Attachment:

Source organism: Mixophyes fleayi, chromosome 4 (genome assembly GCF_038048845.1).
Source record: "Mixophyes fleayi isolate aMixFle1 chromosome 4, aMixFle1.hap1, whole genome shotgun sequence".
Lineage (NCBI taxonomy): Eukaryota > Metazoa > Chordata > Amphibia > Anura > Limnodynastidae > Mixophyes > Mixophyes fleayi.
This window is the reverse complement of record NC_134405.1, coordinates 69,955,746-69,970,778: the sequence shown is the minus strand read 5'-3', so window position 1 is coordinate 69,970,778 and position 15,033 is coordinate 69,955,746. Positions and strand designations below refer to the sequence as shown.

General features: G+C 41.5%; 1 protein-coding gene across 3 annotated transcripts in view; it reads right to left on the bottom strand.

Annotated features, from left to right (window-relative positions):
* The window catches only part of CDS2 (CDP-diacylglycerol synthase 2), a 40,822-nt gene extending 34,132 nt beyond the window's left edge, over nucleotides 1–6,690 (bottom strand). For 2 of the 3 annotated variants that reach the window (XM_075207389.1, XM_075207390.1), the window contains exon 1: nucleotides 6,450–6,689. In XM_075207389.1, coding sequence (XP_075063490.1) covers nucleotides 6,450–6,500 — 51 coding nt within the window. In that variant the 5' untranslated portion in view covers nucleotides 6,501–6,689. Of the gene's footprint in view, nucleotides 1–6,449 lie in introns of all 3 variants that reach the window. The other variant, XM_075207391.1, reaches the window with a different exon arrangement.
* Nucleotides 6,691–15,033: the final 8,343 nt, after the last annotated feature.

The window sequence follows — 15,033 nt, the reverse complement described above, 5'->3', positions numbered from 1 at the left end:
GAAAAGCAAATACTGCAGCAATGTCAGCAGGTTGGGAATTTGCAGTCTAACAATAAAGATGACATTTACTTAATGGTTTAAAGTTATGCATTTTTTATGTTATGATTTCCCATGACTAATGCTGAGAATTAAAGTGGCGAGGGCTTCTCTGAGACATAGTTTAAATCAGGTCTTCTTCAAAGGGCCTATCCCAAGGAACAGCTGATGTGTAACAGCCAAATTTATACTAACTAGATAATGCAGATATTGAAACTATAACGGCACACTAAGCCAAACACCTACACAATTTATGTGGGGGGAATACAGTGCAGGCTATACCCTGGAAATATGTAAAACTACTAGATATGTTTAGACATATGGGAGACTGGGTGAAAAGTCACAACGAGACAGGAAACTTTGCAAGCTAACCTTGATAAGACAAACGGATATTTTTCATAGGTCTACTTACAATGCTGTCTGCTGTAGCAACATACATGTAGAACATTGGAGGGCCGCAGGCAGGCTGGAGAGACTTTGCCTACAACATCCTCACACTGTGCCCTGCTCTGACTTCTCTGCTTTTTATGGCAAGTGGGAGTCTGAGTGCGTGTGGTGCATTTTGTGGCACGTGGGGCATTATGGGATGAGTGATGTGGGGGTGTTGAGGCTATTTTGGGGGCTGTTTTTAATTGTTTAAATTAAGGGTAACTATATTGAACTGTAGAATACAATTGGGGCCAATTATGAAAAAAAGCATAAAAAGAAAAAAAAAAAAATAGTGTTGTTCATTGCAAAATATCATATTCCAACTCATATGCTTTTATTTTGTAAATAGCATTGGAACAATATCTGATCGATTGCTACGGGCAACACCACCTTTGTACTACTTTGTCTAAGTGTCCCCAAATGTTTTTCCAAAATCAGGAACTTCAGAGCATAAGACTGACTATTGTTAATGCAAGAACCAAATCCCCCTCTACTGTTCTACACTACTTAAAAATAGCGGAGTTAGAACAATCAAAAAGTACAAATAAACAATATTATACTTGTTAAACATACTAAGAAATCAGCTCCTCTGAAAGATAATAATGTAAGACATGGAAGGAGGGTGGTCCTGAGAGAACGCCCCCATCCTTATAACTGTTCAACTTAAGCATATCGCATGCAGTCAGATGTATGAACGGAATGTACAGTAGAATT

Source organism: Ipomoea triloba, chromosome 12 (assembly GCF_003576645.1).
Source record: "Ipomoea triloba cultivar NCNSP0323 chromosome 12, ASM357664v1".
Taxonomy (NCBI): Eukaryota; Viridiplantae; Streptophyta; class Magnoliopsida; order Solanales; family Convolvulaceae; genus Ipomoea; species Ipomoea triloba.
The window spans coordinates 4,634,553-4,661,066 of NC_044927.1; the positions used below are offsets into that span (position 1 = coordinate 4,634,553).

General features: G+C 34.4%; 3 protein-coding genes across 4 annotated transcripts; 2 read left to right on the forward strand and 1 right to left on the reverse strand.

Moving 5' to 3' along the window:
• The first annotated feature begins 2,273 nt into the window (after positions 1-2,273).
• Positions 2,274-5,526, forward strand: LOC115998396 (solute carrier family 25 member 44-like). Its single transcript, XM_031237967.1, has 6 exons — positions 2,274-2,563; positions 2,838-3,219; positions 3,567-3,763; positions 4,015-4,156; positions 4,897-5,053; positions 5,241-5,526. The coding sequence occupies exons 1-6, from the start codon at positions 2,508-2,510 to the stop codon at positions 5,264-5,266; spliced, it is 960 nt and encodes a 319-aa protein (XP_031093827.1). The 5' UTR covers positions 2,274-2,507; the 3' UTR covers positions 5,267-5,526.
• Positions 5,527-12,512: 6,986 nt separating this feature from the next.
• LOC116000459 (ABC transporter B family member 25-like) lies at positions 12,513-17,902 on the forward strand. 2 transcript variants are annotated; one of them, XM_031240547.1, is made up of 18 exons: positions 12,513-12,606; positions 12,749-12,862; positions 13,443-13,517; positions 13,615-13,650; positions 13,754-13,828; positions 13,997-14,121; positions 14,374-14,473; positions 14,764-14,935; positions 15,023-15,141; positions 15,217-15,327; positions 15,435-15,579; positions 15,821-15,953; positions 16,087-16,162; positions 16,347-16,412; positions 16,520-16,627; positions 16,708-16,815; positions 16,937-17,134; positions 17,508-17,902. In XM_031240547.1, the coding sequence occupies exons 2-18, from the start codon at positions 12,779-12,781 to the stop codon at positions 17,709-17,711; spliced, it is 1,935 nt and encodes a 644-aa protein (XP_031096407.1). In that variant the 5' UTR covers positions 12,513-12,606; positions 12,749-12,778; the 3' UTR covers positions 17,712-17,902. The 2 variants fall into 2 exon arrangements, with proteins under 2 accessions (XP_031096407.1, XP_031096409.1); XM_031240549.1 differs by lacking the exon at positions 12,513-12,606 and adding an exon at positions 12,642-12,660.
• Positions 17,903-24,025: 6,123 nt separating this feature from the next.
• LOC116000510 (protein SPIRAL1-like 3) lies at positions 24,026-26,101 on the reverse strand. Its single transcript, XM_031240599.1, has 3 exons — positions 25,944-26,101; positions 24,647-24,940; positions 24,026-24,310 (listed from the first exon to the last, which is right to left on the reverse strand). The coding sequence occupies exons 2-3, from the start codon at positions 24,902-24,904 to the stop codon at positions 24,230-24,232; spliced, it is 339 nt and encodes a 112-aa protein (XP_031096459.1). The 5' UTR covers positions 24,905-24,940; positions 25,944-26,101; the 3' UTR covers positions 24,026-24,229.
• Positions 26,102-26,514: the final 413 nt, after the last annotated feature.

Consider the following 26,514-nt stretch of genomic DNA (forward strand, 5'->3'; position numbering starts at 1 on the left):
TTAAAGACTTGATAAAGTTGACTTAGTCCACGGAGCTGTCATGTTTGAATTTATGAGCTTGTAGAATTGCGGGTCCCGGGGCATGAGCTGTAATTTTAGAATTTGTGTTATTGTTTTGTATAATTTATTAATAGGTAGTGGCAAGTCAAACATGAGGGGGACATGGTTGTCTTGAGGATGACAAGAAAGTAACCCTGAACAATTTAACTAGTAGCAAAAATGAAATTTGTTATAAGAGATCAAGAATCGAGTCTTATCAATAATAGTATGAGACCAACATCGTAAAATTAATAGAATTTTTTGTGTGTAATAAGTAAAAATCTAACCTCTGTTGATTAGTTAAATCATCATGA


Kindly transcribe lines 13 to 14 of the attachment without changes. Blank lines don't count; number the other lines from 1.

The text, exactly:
Taxonomy (NCBI): Eukaryota; Viridiplantae; Streptophyta; class Magnoliopsida; order Solanales; family Convolvulaceae; genus Ipomoea; species Ipomoea triloba.
The window spans coordinates 4,634,553-4,661,066 of NC_044927.1; the positions used below are offsets into that span (position 1 = coordinate 4,634,553).